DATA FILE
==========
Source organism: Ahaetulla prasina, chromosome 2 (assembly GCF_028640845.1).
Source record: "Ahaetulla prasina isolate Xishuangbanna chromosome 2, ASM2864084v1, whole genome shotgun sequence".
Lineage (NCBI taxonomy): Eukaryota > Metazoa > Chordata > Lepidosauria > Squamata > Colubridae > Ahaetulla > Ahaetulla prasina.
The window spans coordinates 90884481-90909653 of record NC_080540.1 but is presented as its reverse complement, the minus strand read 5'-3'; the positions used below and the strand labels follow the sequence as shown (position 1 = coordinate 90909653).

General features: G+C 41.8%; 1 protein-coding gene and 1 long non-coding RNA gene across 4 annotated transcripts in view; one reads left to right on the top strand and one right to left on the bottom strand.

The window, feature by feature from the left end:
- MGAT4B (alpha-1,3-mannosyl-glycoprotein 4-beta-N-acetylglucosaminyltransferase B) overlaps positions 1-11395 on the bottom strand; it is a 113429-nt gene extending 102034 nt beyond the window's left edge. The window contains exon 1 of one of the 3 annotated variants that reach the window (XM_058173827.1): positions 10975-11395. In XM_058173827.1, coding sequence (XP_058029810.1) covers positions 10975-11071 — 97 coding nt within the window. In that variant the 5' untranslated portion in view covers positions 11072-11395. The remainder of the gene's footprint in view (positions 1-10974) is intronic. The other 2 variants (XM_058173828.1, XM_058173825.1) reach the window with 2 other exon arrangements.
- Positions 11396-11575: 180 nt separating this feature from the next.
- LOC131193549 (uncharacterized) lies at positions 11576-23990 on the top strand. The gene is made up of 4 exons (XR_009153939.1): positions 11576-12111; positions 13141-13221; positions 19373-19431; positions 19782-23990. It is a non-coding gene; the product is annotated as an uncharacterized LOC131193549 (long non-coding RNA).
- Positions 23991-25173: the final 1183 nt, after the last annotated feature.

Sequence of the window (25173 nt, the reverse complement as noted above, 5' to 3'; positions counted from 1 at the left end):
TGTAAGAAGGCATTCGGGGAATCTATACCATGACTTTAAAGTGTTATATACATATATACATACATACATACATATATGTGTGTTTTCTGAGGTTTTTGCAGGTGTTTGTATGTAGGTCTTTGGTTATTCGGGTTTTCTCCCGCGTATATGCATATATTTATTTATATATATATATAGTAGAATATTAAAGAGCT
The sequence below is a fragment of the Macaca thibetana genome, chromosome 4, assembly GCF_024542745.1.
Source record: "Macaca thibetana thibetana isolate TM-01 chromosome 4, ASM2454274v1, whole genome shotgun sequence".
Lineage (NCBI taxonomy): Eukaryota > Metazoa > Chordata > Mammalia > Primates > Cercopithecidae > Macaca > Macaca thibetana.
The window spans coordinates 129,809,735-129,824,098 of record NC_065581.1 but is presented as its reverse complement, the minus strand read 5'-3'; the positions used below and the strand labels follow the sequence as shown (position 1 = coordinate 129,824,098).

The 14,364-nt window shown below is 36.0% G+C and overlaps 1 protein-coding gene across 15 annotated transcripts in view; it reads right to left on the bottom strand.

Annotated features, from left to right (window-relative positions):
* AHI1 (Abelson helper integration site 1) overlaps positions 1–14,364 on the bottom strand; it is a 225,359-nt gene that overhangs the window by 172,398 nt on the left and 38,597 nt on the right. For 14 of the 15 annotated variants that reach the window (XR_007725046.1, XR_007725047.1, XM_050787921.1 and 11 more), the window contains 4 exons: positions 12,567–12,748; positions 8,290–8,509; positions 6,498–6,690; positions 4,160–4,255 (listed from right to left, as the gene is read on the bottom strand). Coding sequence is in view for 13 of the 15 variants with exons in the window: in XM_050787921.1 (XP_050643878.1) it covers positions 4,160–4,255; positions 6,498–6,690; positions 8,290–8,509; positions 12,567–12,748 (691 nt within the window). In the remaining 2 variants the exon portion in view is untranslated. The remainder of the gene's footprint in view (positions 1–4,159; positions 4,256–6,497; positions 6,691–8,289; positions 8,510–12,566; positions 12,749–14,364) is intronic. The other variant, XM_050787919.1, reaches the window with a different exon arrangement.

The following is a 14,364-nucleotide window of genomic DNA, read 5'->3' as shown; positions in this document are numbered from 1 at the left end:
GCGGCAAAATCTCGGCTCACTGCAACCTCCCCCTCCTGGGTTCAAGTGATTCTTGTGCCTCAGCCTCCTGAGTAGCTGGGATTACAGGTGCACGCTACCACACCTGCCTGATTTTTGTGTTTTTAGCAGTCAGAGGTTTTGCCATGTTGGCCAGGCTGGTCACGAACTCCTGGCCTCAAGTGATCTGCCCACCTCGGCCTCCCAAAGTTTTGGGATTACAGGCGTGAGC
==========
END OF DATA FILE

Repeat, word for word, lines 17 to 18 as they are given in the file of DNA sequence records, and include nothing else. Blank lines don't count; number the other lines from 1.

The 14,364-nt window shown below is 36.0% G+C and overlaps 1 protein-coding gene across 15 annotated transcripts in view; it reads right to left on the bottom strand.

Annotated features, from left to right (window-relative positions):